Peyton Manning was the No. 1 overall pick in the 1998 draft, is on pace to throw the most yards and touchdowns in NFL history and has a league record four MVP awards. So, that means Manning is currently the best quarterback in the league right? Maybe not.
Yesterday in a primetime duel in Foxborough quarterbacks Peyton Manning and Tom Brady headlined a game that had serious playoff implications. But was anybody really watching the game to see which team may get a first round bye in the playoffs? No, most fans tuned in to see the two greatest quarterbacks of this era in their annual showdown though they do not play in the same division.
Although the Patriots seemed to have the game in hand entering the fourth quarter with a 28-14 lead, the Colts stormed back to cut the score to 31-28 late in the game. With less than two minutes left and the ball in Peyton Manning’s hands it seemed almost certain that the Colts would at least send the game to overtime. But, Manning attempted an off-balanced throw that led to an interception by New England safety James Sanders. With that interception and a failed comeback, Manning displayed that his performance in the clutch is nowhere close to that of Tom Brady.
Peyton Manning may have better statistics and leadership than Tom Brady, but he can’t perform when his team needs him most. Granted, Manning is working with a depleted receiving corp that would be lost without Reggie Wayne, but this is not a first time occurrence. Manning’s lack of performance in the clutch was best displayed during last year’s Super Bowl against the Saints. Down a touchdown late in the game, the Colts needed to march down field like they had done so well all year and score. However, Tracy Porter intercepted a Manning throw and proceded to return it for a game-clinching score. Had Tom Brady been in that situation, the Saints would still be looking for their first Super Bowl win.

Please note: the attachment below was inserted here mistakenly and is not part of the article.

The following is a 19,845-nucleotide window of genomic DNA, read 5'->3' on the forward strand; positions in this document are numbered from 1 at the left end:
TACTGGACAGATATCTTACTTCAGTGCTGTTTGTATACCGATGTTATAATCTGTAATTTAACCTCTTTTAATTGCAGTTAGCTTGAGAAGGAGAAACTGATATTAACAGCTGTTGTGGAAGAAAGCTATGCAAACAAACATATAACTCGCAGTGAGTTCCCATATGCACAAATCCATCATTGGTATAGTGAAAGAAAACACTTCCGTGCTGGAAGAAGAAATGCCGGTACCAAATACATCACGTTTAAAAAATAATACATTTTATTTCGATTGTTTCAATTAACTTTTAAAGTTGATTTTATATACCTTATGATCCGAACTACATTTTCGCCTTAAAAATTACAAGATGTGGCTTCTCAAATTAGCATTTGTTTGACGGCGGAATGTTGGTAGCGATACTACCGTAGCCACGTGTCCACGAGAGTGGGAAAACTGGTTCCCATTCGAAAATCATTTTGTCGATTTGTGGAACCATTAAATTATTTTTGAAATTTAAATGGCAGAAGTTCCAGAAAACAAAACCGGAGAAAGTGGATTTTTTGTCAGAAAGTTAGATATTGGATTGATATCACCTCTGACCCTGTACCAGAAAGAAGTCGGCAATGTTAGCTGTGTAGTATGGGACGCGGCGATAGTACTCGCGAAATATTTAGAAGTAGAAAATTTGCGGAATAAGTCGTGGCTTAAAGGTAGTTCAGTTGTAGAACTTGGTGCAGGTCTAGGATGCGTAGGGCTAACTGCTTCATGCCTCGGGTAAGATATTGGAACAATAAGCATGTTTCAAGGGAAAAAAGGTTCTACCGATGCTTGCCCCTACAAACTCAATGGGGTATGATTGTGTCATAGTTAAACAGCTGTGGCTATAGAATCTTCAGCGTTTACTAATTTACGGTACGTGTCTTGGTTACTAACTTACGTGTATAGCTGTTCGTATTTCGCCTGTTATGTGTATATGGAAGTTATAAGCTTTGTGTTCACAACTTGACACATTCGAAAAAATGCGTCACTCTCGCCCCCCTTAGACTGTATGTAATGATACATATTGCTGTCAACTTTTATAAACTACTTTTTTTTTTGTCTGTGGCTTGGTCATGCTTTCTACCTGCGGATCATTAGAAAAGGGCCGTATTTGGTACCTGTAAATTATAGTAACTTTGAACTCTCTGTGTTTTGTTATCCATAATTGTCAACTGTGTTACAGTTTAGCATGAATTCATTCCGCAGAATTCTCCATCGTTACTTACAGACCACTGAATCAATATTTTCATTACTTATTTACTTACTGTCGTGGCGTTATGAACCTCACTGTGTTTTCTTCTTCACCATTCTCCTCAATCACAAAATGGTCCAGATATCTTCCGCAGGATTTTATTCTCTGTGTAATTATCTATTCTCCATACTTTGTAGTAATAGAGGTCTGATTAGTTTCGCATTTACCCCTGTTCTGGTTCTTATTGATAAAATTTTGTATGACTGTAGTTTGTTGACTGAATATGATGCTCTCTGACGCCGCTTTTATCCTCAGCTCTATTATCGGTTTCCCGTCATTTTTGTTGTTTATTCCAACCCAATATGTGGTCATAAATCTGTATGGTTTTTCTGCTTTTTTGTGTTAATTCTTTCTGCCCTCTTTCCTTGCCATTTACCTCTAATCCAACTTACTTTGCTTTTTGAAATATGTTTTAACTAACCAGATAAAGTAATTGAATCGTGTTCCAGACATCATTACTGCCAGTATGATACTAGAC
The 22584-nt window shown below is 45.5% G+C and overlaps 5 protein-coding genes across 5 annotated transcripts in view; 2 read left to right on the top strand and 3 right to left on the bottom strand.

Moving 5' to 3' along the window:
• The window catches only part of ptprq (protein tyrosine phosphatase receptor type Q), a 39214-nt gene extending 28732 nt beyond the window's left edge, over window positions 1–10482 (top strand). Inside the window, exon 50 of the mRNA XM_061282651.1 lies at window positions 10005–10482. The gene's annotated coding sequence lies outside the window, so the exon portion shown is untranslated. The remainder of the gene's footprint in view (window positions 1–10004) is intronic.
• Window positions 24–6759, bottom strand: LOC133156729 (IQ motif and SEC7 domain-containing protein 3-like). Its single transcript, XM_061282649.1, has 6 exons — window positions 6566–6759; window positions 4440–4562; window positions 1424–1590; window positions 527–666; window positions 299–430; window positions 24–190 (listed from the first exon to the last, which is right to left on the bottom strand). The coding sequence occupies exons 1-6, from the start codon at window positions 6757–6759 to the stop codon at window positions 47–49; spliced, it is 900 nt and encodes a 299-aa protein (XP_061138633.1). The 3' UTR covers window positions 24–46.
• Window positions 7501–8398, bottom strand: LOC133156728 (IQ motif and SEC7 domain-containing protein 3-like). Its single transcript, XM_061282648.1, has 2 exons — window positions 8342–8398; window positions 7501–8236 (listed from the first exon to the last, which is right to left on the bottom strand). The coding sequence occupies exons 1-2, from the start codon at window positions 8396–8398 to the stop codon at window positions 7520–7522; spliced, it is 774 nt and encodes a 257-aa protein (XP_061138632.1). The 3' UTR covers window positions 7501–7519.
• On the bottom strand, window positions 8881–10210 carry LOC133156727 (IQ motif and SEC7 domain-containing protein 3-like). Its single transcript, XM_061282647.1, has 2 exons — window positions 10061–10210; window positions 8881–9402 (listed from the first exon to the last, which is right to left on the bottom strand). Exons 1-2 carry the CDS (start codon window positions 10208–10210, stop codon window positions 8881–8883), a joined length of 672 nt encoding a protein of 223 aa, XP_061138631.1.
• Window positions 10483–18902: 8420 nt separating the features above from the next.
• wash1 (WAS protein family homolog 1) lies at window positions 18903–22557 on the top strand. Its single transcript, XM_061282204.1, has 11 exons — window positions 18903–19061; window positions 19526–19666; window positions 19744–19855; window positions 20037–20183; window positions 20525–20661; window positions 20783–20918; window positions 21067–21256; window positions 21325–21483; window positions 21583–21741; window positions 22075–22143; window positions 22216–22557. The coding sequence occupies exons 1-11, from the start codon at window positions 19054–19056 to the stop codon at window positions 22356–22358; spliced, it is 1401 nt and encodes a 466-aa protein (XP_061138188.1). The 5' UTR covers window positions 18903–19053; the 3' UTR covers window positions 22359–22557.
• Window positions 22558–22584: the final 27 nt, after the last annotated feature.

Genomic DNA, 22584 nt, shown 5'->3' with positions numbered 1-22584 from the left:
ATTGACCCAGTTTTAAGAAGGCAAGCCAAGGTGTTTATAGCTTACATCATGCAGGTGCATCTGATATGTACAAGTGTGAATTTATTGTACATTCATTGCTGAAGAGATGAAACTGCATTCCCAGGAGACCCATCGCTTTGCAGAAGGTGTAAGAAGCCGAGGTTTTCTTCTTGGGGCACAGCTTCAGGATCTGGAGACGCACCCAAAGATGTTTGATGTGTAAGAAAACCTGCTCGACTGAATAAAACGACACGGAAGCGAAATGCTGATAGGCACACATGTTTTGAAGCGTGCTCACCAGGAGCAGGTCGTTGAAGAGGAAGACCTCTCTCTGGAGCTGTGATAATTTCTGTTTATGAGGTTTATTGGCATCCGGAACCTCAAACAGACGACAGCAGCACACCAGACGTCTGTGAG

Brady first displayed his enhanced skill at the end of an important game in Super Bowl XXXVI against the St. Louis Rams. The inexperienced Brady worked the two minute drill to perfection and set Adam Vinatieri up for a game winning field goal. Just two years later in Super Bowl XXXVIII, Brady worked his last minute magic again. After a Carolina touchdown with 1:08 left in the game, it seemed that we were going to see the first overtime game in Super Bowl history. However, Tom Brady had other ideas. Brady quickly converted throws to Troy Brown and Deion Branch, moving the Patriots into field goal range. Once again, Vinatieri was able to convert a last minute field goal to give the Patriots their second title in three years.